The room was pretty full for a Thursday afternoon at the Potomac and Rappahannock Transportation Commission (PRTC) Transit Center.
Residents filed in for the public hearing in Woodbridge, to express their concerns about the looming $9.2 million budget shortfall, projected service cuts and fare increases that will take effect fiscal year 2017 – starting July 1 of this year.
According to PRTC documents, the buses currently average around 12,000 rides per day, and 3 million rides per year. But with the proposed service cuts of 10% of existing service, and a 5% fare increase, 125,000 trips will be lost per year, according to PRTC documents.
Check out the proposed service cuts on the eastern and western end of the county, and the proposed fare increases.
How did PRTC end up in this situation?
Several residents raised this question at the hearing, but there is no single answer, according to PRTC Executive Director Eric Marx.
PRTC documents stated that revenue from the 2.1% motor fuels tax – the major source of PRTC’s funding – has dropped by 30%. This is due to the dropping gas prices, and no tax ‘floor’ on the motor fuels tax, according to Marx. Additionally, there was a loss of some federal funds, stated PRTC documents.
What does it mean for Prince William residents?
All of the routes have been effected – which includes both the commuter and local service – and could have a huge impact on many bus riders in the county.
The impact of PRTC’s situation was clear as residents one after another, after another, stood at the podium to share their story.
“I’ve had vision problems, so I don’t have a driver’s license and my husband and I picked our current house so that I could have some sort of independence – get to the grocery store, get to work…and if you remove the local neighborhood routing through Lake Ridge, I will not be able to get to work. I will have to move out of Prince William County,” said resident Alison Dietrich.
There were also local business owners in attendance that shared how they felt the loss of bus service would impact the county.
“I’m a business owner, as well as a Prince William County resident, and I’d like to look at it [from] the business perspective. PRTC by its very nature is a business advantage…it only takes a quick observation, to look at any of the VDOT (Virginia Department of Public Transportation) lots in the morning to notice there’s so many cars there…so the need is there. To cut any of the service would be a great disservice,” said resident and business-owner Steve Koski.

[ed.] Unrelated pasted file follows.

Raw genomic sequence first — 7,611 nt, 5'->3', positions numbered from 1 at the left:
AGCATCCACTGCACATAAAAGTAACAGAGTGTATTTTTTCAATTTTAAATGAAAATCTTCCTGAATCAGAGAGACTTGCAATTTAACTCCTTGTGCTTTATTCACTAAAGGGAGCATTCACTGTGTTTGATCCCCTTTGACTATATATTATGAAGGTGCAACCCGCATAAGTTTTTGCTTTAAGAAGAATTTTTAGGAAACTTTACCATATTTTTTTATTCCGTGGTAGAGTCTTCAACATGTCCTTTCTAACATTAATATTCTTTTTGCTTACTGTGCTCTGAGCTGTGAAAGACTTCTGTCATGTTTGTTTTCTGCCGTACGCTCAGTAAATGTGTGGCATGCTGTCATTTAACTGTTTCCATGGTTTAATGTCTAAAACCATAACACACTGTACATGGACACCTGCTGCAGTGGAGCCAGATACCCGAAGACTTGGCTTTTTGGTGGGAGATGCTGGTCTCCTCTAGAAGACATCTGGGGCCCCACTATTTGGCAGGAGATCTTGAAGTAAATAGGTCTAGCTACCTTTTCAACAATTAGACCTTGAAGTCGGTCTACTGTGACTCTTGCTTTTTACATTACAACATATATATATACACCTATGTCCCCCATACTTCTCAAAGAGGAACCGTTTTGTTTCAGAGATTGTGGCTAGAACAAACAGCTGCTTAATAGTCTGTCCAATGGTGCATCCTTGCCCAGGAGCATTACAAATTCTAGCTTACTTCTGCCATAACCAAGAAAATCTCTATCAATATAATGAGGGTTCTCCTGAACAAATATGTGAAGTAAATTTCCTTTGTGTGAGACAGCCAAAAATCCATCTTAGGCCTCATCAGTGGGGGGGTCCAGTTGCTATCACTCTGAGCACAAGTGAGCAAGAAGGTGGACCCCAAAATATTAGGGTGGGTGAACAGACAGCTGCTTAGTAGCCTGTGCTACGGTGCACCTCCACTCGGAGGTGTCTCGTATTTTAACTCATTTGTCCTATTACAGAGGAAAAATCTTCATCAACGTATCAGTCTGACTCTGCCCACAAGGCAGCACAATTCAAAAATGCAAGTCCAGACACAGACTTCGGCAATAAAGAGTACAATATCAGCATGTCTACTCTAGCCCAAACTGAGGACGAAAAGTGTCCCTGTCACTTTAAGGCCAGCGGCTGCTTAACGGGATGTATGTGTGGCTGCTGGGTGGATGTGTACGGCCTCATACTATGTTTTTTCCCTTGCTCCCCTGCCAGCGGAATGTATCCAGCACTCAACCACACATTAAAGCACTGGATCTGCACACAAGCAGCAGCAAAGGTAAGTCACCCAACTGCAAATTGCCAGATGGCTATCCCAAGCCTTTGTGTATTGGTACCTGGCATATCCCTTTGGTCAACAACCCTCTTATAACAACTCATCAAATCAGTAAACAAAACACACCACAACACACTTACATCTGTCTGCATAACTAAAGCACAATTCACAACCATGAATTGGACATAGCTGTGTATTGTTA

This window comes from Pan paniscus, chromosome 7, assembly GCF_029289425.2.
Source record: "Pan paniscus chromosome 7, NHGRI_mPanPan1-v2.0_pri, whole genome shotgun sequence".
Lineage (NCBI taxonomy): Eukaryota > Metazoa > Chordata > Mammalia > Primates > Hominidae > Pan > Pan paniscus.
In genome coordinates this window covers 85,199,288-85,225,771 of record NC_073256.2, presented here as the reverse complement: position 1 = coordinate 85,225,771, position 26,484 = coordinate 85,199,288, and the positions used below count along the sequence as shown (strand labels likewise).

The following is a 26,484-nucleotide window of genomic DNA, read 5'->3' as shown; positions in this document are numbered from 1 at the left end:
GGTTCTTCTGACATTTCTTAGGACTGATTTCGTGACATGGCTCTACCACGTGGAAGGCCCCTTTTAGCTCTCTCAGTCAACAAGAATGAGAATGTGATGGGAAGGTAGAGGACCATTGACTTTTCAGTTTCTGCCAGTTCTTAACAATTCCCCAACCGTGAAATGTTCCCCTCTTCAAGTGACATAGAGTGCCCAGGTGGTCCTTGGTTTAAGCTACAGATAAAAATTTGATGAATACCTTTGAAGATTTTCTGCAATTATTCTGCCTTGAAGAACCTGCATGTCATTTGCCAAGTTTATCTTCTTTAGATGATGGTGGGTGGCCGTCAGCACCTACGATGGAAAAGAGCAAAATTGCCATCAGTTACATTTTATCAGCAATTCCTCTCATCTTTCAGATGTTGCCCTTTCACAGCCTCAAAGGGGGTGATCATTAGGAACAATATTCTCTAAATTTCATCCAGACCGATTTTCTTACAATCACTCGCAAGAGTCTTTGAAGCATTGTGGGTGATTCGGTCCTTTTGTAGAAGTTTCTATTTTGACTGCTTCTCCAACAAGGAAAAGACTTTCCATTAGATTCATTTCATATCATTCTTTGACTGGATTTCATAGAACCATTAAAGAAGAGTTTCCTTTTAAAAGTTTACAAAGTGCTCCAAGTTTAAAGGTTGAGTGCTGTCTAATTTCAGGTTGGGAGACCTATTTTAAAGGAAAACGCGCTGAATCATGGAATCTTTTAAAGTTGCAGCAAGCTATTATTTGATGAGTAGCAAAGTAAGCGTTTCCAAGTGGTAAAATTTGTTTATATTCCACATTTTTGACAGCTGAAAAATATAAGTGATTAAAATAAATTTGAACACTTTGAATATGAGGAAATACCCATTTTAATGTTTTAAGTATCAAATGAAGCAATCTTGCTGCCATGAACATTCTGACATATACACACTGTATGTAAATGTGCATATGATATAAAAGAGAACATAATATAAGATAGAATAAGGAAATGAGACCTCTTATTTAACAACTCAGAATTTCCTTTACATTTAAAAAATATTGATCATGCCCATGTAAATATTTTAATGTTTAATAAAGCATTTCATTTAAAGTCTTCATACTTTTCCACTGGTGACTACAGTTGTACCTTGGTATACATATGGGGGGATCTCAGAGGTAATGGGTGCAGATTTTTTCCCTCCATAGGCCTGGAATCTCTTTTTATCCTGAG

Could it get worse?
The answer is yes. According to PRTC documents, if the Prince William County Board of Supervisors were to ask for additional cuts, it could mean the end of local bus service.
“Our doomsday scenario is that if Prince William County required more than about $2 million of additional savings, at that point we’re talking about a very, very, very , very different looking [bus] service…we’re talking about services that would only run commuter operations to and from Metro stations – no local bus services,” said Marx.
Additionally, if the county decides that they want an additional 25% change in any route or even 25% more cuts overall, then all services will be halted on July 1, “since additional reductions will not be able to be implemented until late 2016,” stated PRTC documents.
What happens next?
In order to continue operating with it’s proposed service cuts and fare increases, PRTC will need a $6 million commitment for the fiscal year 2017 through 2021 budget, stated PRTC documents.
They’ll also need the General Assembly to pass a tax ‘floor’ to the motor fuels tax, so that as gas prices continue to drop, PRTC’s revenue from the tax will not continue to diminish after a certain point.
When public hearings are completed in February, they will be compiled in March before being presented to the PRTC board. The county board will finalize their budget in April, and changes will be implemented in July.
PRTC is urging residents to submit written comments and comments on their website, so that they can be compiled and used to plead PRTC’s case for funding.
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